The homeownership rate in the US presently sits at about 65%, and most of those people didn’t build their homes themselves. While the data is hard to come by, we know from rudimentary and first-hand experience that most home sales take place between private parties and that homes were either built by someone else or a contractor in the business of doing just that.
Not only is building a home a stressful and often time-consuming process that most first-time homebuyers don’t want to deal with, but now it’s become more expensive than it already was.
Fire sale, but because the commodities are hot
The price for a ton of copper has risen from around $4,800 in early 2020 to about $10,000 as of early June 2021. Concrete has suffered mildly, and the cost of lumber is up over $1,000 per 1k board feet within the last year, but it’s still not too expensive for Ben Shapiro.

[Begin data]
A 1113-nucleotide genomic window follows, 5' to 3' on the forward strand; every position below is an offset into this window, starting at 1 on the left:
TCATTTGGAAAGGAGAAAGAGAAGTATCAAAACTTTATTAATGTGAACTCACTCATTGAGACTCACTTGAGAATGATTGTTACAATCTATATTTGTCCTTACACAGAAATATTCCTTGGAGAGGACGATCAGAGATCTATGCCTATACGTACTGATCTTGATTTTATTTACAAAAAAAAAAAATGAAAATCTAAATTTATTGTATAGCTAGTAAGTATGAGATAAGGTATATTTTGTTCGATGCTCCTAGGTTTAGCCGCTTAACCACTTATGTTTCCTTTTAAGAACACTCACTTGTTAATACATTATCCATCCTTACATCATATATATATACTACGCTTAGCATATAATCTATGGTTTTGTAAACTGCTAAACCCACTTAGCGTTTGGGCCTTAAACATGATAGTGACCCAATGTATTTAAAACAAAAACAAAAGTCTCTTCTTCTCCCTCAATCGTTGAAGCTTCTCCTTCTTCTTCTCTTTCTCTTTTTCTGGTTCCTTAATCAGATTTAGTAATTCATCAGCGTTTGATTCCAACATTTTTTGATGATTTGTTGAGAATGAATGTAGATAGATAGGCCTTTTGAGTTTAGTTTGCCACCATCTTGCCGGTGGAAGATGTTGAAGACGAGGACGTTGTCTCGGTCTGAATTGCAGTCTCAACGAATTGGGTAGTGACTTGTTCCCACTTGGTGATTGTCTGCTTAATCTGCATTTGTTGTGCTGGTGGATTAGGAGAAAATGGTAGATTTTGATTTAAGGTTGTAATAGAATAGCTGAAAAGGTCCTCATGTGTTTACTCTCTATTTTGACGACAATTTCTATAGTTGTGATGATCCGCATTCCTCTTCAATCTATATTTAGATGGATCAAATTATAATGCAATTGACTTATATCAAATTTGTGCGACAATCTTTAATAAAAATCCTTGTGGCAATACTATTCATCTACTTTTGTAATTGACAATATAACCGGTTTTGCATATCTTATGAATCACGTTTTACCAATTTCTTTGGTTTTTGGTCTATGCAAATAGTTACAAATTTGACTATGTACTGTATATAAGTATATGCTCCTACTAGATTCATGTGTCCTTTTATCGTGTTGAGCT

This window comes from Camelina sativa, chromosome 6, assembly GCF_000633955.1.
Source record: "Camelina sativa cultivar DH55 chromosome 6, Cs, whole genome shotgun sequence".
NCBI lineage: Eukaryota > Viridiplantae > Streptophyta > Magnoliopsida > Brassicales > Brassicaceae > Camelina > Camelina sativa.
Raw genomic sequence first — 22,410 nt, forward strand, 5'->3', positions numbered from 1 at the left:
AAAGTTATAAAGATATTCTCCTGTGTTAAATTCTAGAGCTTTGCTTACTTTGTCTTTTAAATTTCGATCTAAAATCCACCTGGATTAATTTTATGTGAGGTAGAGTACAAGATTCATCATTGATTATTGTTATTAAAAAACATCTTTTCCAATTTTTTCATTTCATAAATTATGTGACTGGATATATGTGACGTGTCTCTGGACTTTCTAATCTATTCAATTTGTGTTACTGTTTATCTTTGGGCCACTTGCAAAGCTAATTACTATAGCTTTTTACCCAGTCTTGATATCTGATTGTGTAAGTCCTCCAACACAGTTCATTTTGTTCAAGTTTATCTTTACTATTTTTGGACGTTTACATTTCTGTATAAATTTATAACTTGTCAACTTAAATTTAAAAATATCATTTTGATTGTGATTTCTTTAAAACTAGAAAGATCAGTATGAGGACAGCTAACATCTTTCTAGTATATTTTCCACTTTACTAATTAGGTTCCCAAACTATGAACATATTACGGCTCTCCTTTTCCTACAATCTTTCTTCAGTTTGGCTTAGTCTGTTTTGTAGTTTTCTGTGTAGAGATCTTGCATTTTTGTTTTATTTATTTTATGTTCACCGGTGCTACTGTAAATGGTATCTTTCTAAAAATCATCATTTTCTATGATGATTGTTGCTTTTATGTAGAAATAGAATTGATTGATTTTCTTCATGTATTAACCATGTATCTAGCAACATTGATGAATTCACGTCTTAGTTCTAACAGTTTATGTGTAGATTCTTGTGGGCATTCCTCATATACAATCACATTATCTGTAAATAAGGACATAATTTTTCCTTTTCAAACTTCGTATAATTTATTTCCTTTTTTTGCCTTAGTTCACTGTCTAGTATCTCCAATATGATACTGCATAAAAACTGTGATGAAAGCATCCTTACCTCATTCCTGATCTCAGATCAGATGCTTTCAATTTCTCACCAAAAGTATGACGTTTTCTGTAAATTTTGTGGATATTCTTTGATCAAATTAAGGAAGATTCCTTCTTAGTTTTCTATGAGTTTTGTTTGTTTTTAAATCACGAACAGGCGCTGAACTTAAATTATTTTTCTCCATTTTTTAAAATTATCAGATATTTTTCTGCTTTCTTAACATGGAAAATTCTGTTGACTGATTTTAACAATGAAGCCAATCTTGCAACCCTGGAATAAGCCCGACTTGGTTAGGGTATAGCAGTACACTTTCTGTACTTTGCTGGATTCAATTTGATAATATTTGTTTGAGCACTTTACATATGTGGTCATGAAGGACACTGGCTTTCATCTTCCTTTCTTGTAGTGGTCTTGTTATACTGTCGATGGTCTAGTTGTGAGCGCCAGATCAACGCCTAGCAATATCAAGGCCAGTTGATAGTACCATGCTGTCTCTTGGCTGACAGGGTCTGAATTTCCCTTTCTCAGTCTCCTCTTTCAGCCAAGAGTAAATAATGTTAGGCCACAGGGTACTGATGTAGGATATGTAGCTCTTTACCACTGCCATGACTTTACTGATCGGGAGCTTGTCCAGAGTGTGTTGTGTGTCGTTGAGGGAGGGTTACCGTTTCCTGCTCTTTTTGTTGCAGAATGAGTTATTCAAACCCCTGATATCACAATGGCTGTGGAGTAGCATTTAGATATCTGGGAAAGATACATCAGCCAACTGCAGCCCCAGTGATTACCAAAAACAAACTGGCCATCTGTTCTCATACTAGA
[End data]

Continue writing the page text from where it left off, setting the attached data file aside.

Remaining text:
The costs of everything from paint due to the February snowstorm in Texas, PVC pipes due to more shortages, and anything and everything that involves wood or concrete, have been impacted over the last year and a half as a result. Building a home or not, the costs will likely be passed onto the buyer if they weren’t incurred firsthand.
How the heck do I calculate the cost?
According to Realtor.com, the median cost of building your own house is $289,415, which is about $66,415 more than the median price you could buy one at. “But wait, Finny, Bankrate.com said the average cost of an existing home is $309,800, and building one would be $7,000 cheaper for me—at just $302,817.”
Good, now you understand the value of the phrase “data is subject to its inputs, everything is situational, and ultimately nobody knows.” It depends on how much land you’re buying, where the land is, how big the house is, who you hire to build it, what you want as your kitchen countertops, and maybe if it rains while it's pouring... your foundation too.
Ultimately, it’s a personal choice
If you love the thrill of building things from scratch and have the temperament and patience to deal with the inevitable unknowns that seem to arise in every home building situation you've seen on HGTV, building your dream home from the bottom up may be a great life project for you. And for everyone else out there, now might be a good moment to lay low.